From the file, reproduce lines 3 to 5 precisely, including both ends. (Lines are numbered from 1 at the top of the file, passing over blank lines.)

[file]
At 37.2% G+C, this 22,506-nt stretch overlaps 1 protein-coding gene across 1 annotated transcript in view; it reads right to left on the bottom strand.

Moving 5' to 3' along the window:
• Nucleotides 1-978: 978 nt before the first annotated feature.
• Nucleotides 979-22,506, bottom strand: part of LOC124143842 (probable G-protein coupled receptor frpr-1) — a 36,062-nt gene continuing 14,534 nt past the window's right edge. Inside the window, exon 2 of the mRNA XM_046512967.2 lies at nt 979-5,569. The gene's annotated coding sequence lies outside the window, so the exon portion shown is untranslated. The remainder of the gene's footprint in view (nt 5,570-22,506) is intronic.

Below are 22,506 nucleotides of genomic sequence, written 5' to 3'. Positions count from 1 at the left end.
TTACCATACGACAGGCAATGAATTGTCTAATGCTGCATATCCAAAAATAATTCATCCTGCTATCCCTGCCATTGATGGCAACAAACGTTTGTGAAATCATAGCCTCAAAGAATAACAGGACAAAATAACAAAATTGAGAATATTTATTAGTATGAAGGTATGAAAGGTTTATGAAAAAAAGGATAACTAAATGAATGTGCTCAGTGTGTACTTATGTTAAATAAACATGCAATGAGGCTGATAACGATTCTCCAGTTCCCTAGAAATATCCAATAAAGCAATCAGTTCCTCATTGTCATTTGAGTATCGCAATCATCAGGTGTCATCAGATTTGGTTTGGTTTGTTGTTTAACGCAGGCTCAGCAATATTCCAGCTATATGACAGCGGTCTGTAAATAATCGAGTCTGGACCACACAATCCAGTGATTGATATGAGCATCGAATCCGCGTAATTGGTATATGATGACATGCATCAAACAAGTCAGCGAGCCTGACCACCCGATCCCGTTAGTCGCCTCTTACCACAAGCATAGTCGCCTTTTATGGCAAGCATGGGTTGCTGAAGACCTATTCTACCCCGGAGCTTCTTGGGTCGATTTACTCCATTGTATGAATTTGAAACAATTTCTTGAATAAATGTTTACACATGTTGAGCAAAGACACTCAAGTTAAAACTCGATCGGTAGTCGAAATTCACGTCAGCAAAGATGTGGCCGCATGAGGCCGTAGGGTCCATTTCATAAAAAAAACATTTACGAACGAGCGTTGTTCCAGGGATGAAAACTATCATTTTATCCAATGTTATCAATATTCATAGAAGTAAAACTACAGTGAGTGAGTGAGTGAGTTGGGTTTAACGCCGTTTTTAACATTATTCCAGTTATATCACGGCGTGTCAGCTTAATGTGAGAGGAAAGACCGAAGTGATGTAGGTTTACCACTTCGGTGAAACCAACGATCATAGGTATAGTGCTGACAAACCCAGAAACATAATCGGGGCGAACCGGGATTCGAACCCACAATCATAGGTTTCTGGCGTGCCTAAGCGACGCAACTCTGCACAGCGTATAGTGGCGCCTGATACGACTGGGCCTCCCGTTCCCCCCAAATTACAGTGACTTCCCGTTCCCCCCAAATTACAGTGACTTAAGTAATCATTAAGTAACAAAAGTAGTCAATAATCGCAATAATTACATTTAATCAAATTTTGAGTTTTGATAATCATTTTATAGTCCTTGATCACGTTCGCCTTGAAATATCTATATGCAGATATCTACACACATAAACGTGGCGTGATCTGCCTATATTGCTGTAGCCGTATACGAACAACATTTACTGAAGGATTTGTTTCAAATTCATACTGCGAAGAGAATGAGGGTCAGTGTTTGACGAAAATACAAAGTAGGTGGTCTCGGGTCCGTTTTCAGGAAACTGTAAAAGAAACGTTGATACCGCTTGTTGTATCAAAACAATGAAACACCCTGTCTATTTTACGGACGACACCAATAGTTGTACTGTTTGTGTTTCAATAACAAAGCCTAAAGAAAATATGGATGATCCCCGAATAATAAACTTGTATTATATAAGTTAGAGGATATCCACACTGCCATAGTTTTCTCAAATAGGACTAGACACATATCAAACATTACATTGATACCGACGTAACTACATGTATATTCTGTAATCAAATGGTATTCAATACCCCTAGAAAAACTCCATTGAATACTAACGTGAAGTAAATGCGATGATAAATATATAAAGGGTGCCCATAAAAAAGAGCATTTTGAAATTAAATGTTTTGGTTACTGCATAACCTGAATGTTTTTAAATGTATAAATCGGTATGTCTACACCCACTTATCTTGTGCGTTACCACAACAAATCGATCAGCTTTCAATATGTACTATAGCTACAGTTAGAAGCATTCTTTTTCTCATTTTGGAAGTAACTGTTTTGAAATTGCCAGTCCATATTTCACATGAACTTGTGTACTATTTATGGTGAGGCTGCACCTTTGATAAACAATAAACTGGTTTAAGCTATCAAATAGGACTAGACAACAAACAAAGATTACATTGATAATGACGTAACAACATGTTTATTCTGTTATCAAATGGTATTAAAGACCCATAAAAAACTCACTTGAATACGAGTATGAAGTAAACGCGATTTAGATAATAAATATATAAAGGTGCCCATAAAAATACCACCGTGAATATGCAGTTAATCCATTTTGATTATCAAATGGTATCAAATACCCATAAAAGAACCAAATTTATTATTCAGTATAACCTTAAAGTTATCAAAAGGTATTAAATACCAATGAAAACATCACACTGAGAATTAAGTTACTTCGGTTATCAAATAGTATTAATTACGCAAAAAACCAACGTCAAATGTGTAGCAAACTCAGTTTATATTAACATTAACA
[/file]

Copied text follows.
• Nucleotides 1-978: 978 nt before the first annotated feature.
• Nucleotides 979-22,506, bottom strand: part of LOC124143842 (probable G-protein coupled receptor frpr-1) — a 36,062-nt gene continuing 14,534 nt past the window's right edge. Inside the window, exon 2 of the mRNA XM_046512967.2 lies at nt 979-5,569. The gene's annotated coding sequence lies outside the window, so the exon portion shown is untranslated. The remainder of the gene's footprint in view (nt 5,570-22,506) is intronic.

Below are 22,506 nucleotides of genomic sequence, written 5' to 3'. Positions count from 1 at the left end.